She went to Hollywood, scavenging for food and sleeping wherever she could. She eventually found refuge at the Los Angeles Youth Network, which provides food, shelter and transitional living programs for foster and homeless young people.
Despite her hardships, Starks was one of the lucky ones.
According to the Los Angeles Homeless Services Authority, there are 3,447 homeless young people ages 18-24 in Los Angeles County, excluding Glendale, Pasadena and Long Beach. A 2012 study conducted by the Williams Institute found that about 40% of homeless youth are LGBT, which would put L.A.'s LGBT homeless youth population at about 1,378.
In L.A., safe places for such young people to stay are scarce, with only a small handful of homeless shelters catering to the needs of those ages 18-24, much less the LGBT community.
"Really we're the only kind of full-service provider of homeless youth services in L.A. County," said Bill Bedrossian, executive director of Covenant House California, a nonprofit agency that provides shelter, food, career services and group activities for homeless youth. "We have the most number of beds for homeless youths — we have 100 here in L.A."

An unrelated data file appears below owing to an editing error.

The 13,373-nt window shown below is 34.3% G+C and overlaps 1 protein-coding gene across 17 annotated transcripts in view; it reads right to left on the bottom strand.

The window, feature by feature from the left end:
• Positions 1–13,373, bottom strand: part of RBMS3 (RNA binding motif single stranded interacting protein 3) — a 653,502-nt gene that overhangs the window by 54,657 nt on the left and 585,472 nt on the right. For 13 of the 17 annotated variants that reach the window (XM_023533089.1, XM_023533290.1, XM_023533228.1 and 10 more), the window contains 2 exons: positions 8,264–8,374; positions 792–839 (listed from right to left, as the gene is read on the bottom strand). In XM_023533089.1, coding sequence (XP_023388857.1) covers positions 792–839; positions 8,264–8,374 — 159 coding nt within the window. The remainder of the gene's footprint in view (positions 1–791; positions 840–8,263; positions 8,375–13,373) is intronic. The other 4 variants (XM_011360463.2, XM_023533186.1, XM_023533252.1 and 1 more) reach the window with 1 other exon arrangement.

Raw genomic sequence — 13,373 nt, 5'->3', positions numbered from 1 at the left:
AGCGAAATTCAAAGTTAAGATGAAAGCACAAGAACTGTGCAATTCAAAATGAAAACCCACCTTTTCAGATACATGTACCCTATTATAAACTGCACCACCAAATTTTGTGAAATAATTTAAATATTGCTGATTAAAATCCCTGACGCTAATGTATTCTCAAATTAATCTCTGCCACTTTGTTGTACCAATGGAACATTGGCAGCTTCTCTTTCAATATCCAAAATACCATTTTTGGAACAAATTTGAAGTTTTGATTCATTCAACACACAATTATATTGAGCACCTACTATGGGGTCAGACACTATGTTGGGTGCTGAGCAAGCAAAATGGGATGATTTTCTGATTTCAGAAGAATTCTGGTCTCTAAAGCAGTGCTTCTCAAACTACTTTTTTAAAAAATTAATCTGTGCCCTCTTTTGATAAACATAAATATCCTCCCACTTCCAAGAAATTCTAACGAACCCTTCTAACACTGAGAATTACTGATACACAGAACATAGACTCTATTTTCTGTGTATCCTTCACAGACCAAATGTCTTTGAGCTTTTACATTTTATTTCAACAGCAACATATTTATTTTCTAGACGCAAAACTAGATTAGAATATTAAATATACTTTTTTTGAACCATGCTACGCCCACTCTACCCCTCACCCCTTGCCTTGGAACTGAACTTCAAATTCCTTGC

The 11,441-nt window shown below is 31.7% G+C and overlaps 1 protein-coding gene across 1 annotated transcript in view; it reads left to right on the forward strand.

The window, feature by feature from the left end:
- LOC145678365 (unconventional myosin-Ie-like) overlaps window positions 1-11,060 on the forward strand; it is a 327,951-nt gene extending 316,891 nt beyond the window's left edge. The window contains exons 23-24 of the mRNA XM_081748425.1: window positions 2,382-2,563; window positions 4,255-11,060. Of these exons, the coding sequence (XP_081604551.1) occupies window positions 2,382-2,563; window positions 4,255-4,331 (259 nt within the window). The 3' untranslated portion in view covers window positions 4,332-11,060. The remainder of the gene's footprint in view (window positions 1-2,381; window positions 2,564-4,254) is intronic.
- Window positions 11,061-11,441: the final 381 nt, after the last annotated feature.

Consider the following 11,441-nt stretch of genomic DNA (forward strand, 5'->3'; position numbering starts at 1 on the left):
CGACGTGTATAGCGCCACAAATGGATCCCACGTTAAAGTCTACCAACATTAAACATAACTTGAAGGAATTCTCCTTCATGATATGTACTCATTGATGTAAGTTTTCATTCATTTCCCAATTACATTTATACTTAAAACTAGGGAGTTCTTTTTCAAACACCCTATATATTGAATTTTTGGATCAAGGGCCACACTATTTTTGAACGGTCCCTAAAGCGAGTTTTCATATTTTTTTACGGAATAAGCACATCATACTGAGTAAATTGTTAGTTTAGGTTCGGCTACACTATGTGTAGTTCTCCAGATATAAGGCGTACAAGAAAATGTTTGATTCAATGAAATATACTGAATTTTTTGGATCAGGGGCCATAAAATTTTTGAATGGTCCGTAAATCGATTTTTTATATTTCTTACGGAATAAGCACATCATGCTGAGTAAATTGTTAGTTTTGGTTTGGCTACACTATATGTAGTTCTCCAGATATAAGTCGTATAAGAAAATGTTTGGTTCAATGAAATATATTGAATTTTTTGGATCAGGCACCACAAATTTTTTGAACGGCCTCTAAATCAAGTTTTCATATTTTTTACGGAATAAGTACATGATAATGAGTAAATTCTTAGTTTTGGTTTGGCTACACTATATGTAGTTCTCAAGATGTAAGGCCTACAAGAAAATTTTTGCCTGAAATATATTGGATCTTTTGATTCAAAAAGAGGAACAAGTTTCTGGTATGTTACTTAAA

Bedrossian said there is a major gap in homeless services, especially for young people, with only 3% of shelter beds in L.A. County designated for transitional-age youth. Other places, such as My Friend's Place in Hollywood, just try to keep young people off the street by providing them with a place to stay during the day.
"This needs to be a space where anyone can walk in the door and feel safe, no matter how they're identifying," said Jeff Katz, development and communications manager at My Friend's Place. "For some of these young people, it's their last shot."
Over the past year, Covenant House has seen a 60% increase in the number of transgender youth admitted, Bedrossian said. To help young people like Starks overcome homelessness, he said, it's important to be as inclusive as possible.
"We need to really be specific about making sure that our services are accepting and safe for LGBTQ youth," he said. "If they're getting their basic needs met — which includes acceptance — then they're going to be much more likely to go out there and look for a job."